Intrinsics are renderscripts shipped with the platform, designed for some common image processing tasks. I will use an example from a real application where we wanted a few different things to happen when the user clicked an item in a gridview, triggering a details view to be shown. First we wanted to create the illusion that the grid was moving away from us and the details towards us. This was pretty straight forward, using a ObjectAnimator to animate the scaleY and scaleX of the background. We also animated the x,y position of the background so that it moved slightly upwards on the screen, again to create that feeling of it moving away from us. And most importantly we added a strong blur to the background for the same reason. The blur was added using a renderscript intrinsic, ScriptIntrinsicBlur.create(rs, Element.U8_4(rs)); that you can find in the android.renderscript package in the ScriptIntrinsicBlur class.
The background (the gridview in our case) was first rendered to a bitmap via a canvas. Rendering to a bitmap could be done for each frame, or before the animation is started. Since rendering a view + its children in android is generally slow (100+ms for the gridview in this example) this was done before starting the animation. To speed up the rendering additionally the gridview was rendered at a reduced resolution (since we will blur it its ok to have it at reduced resolution).
Config config = Bitmap.Config.ARGB_8888; final Bitmap inputBitmap = Bitmap.createBitmap((int) (root.getWidth() * BACKGROUND_SCALE_DOWN_FACTOR), (int) (root.getHeight() * BACKGROUND_SCALE_DOWN_FACTOR), config); Canvas canvas = new Canvas(inputBitmap); Matrix matrix = new Matrix(); matrix.setScale(BACKGROUND_SCALE_DOWN_FACTOR, BACKGROUND_SCALE_DOWN_FACTOR); canvas.drawColor(0xff000000); canvas.setMatrix(matrix); draw(canvas);
After the draw(canvas) call have been made the inputBitmap will now look just like the girdview and we can use that as a starting point for blurring and animating the background.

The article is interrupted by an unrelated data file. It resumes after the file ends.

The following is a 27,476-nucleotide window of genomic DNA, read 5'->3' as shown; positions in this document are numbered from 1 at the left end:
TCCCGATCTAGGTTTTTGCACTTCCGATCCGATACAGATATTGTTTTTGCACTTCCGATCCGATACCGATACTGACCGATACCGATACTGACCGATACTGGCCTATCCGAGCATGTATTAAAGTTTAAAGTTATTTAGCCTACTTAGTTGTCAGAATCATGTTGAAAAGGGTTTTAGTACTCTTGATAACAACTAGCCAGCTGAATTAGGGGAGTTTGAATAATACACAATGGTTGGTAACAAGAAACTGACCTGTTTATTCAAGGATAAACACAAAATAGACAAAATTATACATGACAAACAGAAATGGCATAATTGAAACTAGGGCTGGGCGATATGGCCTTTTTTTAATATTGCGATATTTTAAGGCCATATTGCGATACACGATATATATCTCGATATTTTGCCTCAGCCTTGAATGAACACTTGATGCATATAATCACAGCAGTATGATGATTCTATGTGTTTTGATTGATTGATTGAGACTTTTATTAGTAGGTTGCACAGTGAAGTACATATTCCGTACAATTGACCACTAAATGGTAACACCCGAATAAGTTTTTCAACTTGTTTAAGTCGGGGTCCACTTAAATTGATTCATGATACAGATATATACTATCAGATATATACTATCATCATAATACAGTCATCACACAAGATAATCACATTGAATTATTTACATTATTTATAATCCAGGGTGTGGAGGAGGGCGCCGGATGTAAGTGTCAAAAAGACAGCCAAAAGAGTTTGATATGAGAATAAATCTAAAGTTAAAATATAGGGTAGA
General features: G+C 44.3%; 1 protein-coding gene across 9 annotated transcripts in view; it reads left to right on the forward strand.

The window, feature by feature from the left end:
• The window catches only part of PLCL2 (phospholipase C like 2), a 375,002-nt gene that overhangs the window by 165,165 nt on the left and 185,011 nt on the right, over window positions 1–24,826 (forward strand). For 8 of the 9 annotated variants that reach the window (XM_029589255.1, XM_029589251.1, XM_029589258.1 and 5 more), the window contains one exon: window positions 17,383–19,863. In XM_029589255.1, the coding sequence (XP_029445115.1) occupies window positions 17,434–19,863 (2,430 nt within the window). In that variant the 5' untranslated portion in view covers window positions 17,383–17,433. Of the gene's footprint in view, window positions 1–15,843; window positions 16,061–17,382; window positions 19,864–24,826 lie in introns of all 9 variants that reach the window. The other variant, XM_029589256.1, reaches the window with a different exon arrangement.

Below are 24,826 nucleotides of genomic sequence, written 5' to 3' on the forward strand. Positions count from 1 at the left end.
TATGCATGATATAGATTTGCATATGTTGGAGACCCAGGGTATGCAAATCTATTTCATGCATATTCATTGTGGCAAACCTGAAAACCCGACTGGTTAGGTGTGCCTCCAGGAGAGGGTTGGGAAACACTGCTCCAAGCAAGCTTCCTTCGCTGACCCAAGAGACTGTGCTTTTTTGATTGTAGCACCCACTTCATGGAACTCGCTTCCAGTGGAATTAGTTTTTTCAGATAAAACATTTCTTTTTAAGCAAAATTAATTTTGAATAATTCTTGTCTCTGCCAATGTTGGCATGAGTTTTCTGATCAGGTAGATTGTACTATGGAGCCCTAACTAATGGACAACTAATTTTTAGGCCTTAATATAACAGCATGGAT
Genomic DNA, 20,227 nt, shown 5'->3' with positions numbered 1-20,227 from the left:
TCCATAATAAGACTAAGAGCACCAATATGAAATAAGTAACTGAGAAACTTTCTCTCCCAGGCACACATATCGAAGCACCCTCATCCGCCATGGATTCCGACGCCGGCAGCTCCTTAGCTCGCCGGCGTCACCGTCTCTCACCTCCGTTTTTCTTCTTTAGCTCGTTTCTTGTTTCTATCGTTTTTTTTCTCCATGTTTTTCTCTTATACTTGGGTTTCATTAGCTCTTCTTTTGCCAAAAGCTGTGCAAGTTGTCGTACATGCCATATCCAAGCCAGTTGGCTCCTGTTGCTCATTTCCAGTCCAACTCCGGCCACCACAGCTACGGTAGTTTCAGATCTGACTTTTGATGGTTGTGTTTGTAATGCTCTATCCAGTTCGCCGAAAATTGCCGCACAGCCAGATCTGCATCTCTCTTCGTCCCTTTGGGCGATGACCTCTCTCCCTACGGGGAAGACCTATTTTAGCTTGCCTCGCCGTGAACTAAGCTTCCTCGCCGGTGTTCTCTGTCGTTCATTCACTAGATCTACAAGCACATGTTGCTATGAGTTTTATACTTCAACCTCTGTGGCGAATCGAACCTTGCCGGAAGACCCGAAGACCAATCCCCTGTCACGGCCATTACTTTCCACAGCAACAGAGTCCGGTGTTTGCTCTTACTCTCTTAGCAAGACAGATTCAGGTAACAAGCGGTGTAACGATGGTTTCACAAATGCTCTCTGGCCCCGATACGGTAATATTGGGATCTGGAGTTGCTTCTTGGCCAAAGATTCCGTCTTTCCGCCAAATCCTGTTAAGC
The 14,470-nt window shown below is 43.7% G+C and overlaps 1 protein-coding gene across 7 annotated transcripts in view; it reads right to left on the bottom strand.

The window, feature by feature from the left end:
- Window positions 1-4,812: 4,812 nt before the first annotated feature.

rs = RenderScript.create(context); blurInputAllocation = Allocation.createFromBitmap(rs, inputBitmap, Allocation.MipmapControl.MIPMAP_NONE, Allocation.USAGE_SCRIPT); blurOutputAllocation = Allocation.createTyped(rs, blurInputAllocation.getType()); blurScript = ScriptIntrinsicBlur.create(rs, Element.U8_4(rs));
The first line creates a render script context needed for the creation of allocations and the intrinsic. The input and output allocations are bitmaps used as input and output for the script. Next step is to setup a script to use on the allocations we just created, this is can be done by calling the create method on the ScriptIntrinsicBlur class. The second param, Element.U8_4(rs), sent to the create method tells the script what format the input and output data has. U8_4 tells us that each element on the allocations consists of 4 Unsigned 8 bit fields, and this just happen to match the bitmap format used for the creating of the allocations.
Next step is to run the script.
blurInputAllocation.copyFrom(inputBitmap); blurScript.setInput(blurInputAllocation); blurScript.setRadius(blurStrength); blurScript.forEach(blurOutputAllocation); blurOutputAllocation.copyTo(outputBitmap);
First we copy the pixels from the inputBitmap to the blurInputAllocation and the we need to tell the script to use the blurInputAllocation as input. After this we need to tell the script how much we want it to blur the input. Then we tell the script the forEach element in the input allocation, do whatever the script does and put the result in the corresponding element in the output allocation. And last we copy the data in the output allocation the the outputBitmap that we can now use to set as background for the current view (this could be view hovering above the gridview).
For a full listing of the code have a look at github. (my apologies for the project being in eclipse format and not studio/gradle)